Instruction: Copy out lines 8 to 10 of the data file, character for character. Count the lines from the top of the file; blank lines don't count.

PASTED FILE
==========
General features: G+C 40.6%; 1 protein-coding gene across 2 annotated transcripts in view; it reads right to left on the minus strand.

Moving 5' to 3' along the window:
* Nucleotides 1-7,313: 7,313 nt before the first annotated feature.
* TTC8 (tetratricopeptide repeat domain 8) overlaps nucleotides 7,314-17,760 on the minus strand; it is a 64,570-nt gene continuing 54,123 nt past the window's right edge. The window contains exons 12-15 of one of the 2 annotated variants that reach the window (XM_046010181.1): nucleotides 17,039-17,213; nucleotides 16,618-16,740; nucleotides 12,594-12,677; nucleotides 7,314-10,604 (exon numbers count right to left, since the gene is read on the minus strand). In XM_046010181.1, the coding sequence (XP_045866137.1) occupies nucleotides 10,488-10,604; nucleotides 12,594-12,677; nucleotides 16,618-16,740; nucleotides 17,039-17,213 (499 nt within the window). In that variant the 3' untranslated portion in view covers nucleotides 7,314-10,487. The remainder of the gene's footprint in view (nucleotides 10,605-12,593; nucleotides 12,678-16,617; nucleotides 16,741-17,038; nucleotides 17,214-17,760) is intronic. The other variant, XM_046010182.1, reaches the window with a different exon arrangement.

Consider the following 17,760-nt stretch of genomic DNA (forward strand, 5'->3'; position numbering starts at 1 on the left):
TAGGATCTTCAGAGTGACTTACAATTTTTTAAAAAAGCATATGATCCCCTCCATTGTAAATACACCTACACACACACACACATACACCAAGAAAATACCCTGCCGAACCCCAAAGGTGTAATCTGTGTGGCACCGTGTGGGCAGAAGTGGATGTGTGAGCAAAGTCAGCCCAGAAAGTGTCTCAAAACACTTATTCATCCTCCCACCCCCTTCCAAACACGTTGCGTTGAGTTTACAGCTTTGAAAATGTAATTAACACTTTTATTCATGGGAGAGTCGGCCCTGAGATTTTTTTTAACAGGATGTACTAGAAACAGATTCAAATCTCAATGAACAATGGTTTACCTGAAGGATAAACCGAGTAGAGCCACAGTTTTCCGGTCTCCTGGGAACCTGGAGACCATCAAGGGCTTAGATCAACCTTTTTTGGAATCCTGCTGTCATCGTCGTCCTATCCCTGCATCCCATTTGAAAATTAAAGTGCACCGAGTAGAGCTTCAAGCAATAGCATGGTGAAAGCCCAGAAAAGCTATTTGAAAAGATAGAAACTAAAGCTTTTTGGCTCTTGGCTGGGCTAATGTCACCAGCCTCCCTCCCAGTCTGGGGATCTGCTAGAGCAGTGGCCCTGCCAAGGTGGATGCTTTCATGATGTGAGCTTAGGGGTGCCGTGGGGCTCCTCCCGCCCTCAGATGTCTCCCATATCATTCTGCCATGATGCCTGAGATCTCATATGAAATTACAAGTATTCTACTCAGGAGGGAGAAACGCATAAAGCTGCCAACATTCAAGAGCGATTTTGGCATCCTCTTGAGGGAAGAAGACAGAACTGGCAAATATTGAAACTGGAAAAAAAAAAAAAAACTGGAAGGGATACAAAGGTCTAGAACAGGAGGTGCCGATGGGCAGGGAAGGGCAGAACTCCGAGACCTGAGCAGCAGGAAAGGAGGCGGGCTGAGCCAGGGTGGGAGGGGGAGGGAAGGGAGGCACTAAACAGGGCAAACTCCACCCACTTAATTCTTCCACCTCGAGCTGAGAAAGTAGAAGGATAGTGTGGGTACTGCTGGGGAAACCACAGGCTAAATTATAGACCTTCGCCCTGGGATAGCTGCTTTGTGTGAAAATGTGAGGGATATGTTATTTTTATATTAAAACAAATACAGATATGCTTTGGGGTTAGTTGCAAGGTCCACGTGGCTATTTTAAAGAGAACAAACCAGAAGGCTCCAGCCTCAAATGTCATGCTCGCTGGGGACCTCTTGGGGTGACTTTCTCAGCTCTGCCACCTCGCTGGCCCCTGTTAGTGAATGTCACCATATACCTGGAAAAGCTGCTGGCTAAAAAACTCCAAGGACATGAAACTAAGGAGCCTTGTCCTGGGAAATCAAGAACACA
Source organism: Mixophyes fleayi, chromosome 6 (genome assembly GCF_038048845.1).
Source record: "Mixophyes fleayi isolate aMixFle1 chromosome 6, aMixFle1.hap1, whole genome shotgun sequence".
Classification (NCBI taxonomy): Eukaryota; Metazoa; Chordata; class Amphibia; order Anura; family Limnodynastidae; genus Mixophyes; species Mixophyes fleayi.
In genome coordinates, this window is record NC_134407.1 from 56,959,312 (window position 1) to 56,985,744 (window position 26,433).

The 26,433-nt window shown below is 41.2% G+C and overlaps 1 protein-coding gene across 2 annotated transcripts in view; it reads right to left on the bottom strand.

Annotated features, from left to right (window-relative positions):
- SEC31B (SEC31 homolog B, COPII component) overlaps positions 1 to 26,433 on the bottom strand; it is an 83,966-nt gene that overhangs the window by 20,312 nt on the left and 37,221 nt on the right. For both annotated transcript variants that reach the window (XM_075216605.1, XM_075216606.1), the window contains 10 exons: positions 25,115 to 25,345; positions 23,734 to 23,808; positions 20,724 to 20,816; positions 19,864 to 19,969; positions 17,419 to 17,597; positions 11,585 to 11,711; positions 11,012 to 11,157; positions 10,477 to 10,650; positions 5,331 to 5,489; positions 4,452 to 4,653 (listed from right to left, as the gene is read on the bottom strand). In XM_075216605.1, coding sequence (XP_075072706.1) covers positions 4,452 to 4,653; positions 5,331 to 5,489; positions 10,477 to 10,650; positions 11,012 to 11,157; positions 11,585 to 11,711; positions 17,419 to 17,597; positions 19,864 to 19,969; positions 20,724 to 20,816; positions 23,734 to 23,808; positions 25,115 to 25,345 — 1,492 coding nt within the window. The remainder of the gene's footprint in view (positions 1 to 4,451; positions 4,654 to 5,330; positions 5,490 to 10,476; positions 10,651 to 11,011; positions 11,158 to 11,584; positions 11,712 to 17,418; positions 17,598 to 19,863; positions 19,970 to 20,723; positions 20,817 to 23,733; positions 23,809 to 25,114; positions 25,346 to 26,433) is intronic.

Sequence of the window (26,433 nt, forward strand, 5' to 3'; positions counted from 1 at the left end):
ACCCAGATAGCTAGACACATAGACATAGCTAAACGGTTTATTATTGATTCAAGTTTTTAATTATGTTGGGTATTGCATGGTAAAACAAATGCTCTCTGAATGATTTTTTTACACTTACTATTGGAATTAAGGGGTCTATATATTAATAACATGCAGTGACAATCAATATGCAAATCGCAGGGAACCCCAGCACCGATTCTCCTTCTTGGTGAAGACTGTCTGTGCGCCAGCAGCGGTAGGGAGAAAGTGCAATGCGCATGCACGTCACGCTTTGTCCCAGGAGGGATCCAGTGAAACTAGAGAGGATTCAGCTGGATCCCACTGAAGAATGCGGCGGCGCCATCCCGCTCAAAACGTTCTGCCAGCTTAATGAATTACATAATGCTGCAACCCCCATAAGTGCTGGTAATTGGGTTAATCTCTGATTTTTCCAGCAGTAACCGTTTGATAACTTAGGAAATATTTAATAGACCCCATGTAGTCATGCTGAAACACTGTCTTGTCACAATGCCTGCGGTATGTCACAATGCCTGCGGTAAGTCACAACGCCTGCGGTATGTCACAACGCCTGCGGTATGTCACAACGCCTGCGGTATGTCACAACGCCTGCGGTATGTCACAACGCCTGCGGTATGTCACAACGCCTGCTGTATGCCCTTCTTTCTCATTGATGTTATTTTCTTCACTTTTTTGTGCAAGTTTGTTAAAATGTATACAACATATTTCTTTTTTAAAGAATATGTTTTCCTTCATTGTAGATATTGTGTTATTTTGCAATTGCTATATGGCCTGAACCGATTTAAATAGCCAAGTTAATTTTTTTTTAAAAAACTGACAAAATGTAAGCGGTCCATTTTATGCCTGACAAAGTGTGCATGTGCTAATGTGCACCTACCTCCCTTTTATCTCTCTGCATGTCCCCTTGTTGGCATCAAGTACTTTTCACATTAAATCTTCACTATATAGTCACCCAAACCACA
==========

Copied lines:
Source record: "Mixophyes fleayi isolate aMixFle1 chromosome 6, aMixFle1.hap1, whole genome shotgun sequence".
Classification (NCBI taxonomy): Eukaryota; Metazoa; Chordata; class Amphibia; order Anura; family Limnodynastidae; genus Mixophyes; species Mixophyes fleayi.
In genome coordinates, this window is record NC_134407.1 from 56,959,312 (window position 1) to 56,985,744 (window position 26,433).